“I haven’t had any rabbi call me and say to me, ‘Well, we should support this bill,’” Abramson said. “What I’ve had [is people asking], ‘Is there a way we can deal with the issue without going [into] full-hearted testimony?’ …I wouldn’t be surprised if it goes in that direction.”

Abramson said he is aware that people were upset with the council over last session’s testimony.

Ron Halber, executive director of the Jewish Community Relations Council of Greater Washington, said his organization opposed the law last year and will again this year.

“It’s not going to be the primary item on our legislative agenda, but we would be willing to participate in broad coalitional efforts or testify,” he said, adding that the council has a longstanding policy that asserts its position on the upcoming legislation and that it is consistent with different denominations. He has not personally heard from Jews who support the legislation, but he doesn’t rule out that they exist.

“These issues are obviously highly emotionally charged and extraordinarily personal and complex, but we still feel [opposing the legislation is] where the Jewish community maintains a pretty strong consensus,” Halber said.

Norma Cohen, a Mount Washington resident who is active with Compassion and Choices, wants the BJC to put the issue to a full board vote. She authored a column in the Nov. 6 Jewish Times, “Baltimore Jewish Council Doesn’t Represent Me.”

“Times have changed, medicine has changed, and laws have changed,” she wrote. “It is time for the full board of the Baltimore Jewish Council, not just its executive committee, to revisit this very important issue and reach a consensus that reflects the entire spectrum of the Jewish community, not just a segment of it.”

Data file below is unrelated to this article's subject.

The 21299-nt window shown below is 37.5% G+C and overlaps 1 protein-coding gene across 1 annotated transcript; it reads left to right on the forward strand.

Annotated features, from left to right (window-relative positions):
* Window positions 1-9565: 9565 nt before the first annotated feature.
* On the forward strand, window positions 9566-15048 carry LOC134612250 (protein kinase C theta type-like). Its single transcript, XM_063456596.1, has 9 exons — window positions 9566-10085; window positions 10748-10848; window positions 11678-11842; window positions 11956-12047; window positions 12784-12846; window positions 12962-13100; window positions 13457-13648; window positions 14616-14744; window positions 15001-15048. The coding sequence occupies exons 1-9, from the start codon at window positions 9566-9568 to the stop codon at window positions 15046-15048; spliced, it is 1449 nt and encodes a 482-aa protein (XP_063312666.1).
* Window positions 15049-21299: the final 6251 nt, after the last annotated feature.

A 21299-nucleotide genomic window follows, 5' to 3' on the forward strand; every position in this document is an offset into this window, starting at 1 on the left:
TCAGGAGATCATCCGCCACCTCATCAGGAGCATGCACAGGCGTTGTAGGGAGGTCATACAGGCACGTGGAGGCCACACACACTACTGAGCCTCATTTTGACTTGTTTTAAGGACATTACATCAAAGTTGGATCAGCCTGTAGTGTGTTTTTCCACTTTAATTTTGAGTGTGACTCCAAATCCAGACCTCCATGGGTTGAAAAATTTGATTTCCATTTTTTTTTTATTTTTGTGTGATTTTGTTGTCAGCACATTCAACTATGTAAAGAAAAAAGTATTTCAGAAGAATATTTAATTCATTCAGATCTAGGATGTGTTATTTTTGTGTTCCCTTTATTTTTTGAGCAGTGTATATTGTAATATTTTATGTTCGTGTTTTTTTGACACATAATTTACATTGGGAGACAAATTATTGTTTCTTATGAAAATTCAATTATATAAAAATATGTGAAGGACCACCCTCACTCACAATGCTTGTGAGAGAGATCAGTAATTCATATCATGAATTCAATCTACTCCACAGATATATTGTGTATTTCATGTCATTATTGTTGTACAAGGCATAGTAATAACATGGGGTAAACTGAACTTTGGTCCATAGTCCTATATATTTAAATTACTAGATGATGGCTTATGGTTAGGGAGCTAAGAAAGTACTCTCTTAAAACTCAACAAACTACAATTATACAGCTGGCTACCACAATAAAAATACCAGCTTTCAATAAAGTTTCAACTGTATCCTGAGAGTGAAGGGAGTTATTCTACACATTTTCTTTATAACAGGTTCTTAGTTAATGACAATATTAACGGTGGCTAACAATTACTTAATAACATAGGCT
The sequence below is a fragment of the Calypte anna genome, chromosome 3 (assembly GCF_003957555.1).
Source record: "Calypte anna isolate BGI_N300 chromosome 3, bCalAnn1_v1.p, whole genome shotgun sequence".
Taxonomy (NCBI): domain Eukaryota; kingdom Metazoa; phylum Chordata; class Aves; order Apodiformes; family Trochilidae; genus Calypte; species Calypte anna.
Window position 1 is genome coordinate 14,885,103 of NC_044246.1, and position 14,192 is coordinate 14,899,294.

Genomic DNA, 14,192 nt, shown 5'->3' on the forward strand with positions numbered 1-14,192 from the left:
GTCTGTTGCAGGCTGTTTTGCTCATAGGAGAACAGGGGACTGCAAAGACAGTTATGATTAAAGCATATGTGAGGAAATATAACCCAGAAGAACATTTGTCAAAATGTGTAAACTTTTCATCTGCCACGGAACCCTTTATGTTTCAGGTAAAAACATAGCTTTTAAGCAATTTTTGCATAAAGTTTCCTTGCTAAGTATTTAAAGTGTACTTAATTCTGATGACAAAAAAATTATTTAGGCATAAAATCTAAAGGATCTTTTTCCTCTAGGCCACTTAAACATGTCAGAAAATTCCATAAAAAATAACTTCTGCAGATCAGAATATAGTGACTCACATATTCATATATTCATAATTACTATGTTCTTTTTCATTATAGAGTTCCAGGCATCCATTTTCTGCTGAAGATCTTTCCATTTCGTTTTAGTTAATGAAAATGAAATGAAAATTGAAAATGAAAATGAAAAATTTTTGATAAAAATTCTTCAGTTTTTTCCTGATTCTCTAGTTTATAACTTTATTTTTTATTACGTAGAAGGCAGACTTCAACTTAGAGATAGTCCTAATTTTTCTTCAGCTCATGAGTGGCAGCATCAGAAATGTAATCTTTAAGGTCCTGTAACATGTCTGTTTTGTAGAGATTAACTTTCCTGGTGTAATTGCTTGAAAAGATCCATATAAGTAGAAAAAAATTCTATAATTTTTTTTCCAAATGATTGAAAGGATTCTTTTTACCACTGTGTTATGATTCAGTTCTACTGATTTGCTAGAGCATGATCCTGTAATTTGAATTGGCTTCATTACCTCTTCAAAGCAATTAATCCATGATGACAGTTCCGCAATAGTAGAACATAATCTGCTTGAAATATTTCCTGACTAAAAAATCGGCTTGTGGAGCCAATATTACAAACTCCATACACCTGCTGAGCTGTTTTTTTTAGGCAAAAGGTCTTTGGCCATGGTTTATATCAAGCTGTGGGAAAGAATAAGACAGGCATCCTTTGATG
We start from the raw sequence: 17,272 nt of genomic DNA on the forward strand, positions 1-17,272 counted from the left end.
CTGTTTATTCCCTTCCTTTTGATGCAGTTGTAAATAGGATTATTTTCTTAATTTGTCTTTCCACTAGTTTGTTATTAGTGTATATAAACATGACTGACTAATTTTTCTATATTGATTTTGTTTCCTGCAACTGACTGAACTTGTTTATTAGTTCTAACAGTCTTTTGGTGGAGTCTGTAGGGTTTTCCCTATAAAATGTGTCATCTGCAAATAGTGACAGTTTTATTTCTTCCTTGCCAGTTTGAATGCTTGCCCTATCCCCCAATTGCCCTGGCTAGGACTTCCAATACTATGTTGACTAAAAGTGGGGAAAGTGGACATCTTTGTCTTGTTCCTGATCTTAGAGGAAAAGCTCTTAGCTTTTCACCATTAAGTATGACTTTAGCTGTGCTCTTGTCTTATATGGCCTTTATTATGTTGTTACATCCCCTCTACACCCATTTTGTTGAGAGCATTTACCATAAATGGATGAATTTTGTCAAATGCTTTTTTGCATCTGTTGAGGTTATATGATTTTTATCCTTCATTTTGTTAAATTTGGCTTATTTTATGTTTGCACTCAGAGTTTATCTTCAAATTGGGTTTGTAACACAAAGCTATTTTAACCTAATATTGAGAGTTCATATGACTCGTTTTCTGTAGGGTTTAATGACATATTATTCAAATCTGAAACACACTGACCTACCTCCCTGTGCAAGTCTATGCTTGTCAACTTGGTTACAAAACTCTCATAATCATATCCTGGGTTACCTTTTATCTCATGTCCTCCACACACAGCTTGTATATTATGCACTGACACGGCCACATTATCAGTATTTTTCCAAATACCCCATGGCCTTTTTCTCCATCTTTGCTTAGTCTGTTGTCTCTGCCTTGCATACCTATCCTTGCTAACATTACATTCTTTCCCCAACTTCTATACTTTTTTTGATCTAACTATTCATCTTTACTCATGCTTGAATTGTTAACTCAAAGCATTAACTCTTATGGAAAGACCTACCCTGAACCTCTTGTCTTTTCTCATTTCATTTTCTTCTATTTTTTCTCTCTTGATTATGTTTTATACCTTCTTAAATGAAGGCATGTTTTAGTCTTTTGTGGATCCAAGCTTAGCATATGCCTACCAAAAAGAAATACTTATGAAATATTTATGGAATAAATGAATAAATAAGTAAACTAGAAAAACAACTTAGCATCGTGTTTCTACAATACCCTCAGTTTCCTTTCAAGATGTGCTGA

Rabbi Rhoda Silverman of Temple Emanuel, a Reform congregation in Owings Mills, agreed that Jewish perspectives can be updated for the times.

“Judaism values life. The laws that were created that talk about this, extending life and doing anything to pursue life, could not even imagine the medical technology that we have today, and I don’t believe those rabbis would have made those same decisions as they would have today,” she said. “When somebody is in an unbearable amount of pain and they know where this is going … I feel like the Jewish response should be to allow them to die with dignity. To me there’s no other response.”

Rabbi Ariel Sadwin, director of Agudath Israel of Maryland, disagreed.

“We are not in charge of when we live and die, that is something that is decided from upon high,” he said. “Wherever you’re going to look in the text that shapes our observance, there’s no place for something like that.”

Del. Shelly Hettleman (D-District 11), who co-sponsored the bill last year, said this was an issue that was brought up at her first community meeting at someone’s home when she was campaigning.

“It was really very, very important to the people there,” she said. “They impressed upon me — and many of them were older adults — how important this issue was to them, and that stayed with me.”

She said numerous constituents have expressed their support to her as well on the issue.

“I think it gives people a lot of peace of mind to know that they have an option if they are terminally ill,” she said. “I firmly believe people should have the ability to make those choices for themselves at the end of life.”